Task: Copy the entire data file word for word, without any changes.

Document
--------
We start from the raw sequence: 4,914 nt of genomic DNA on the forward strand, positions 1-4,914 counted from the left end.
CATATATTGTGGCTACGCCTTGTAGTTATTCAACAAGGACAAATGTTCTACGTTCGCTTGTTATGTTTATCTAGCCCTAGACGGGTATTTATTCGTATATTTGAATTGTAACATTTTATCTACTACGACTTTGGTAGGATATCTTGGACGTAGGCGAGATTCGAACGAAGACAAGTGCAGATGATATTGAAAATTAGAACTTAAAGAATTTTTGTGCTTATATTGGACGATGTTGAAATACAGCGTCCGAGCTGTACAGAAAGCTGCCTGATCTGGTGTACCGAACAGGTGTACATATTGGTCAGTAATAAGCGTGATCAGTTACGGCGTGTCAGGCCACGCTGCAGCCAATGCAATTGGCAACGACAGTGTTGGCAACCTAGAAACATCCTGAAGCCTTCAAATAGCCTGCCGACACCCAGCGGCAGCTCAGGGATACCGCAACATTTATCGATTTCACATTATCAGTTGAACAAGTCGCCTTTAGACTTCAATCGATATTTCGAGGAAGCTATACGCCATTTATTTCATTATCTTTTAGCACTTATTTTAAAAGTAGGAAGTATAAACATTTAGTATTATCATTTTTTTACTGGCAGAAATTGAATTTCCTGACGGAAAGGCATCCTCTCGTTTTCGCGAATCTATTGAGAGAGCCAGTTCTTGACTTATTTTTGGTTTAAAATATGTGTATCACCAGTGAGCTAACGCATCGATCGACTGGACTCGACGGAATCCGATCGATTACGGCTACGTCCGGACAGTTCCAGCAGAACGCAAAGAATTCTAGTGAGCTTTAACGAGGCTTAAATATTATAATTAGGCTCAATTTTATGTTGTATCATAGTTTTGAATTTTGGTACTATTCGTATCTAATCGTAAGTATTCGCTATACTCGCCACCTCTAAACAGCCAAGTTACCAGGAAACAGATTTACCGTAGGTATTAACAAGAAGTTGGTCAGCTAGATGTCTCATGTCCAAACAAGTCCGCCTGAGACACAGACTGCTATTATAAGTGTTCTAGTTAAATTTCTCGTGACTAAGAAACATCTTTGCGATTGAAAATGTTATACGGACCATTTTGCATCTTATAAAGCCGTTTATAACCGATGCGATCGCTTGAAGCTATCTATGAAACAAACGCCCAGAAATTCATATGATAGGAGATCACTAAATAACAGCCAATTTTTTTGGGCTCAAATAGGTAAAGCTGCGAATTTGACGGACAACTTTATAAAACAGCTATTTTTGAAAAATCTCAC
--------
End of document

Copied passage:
We start from the raw sequence: 4,914 nt of genomic DNA on the forward strand, positions 1-4,914 counted from the left end.
CATATATTGTGGCTACGCCTTGTAGTTATTCAACAAGGACAAATGTTCTACGTTCGCTTGTTATGTTTATCTAGCCCTAGACGGGTATTTATTCGTATATTTGAATTGTAACATTTTATCTACTACGACTTTGGTAGGATATCTTGGACGTAGGCGAGATTCGAACGAAGACAAGTGCAGATGATATTGAAAATTAGAACTTAAAGAATTTTTGTGCTTATATTGGACGATGTTGAAATACAGCGTCCGAGCTGTACAGAAAGCTGCCTGATCTGGTGTACCGAACAGGTGTACATATTGGTCAGTAATAAGCGTGATCAGTTACGGCGTGTCAGGCCACGCTGCAGCCAATGCAATTGGCAACGACAGTGTTGGCAACCTAGAAACATCCTGAAGCCTTCAAATAGCCTGCCGACACCCAGCGGCAGCTCAGGGATACCGCAACATTTATCGATTTCACATTATCAGTTGAACAAGTCGCCTTTAGACTTCAATCGATATTTCGAGGAAGCTATACGCCATTTATTTCATTATCTTTTAGCACTTATTTTAAAAGTAGGAAGTATAAACATTTAGTATTATCATTTTTTTACTGGCAGAAATTGAATTTCCTGACGGAAAGGCATCCTCTCGTTTTCGCGAATCTATTGAGAGAGCCAGTTCTTGACTTATTTTTGGTTTAAAATATGTGTATCACCAGTGAGCTAACGCATCGATCGACTGGACTCGACGGAATCCGATCGATTACGGCTACGTCCGGACAGTTCCAGCAGAACGCAAAGAATTCTAGTGAGCTTTAACGAGGCTTAAATATTATAATTAGGCTCAATTTTATGTTGTATCATAGTTTTGAATTTTGGTACTATTCGTATCTAATCGTAAGTATTCGCTATACTCGCCACCTCTAAACAGCCAAGTTACCAGGAAACAGATTTACCGTAGGTATTAACAAGAAGTTGGTCAGCTAGATGTCTCATGTCCAAACAAGTCCGCCTGAGACACAGACTGCTATTATAAGTGTTCTAGTTAAATTTCTCGTGACTAAGAAACATCTTTGCGATTGAAAATGTTATACGGACCATTTTGCATCTTATAAAGCCGTTTATAACCGATGCGATCGCTTGAAGCTATCTATGAAACAAACGCCCAGAAATTCATATGATAGGAGATCACTAAATAACAGCCAATTTTTTTGGGCTCAAATAGGTAAAGCTGCGAATTTGACGGACAACTTTATAAAACAGCTATTTTTGAAAAATCTCAC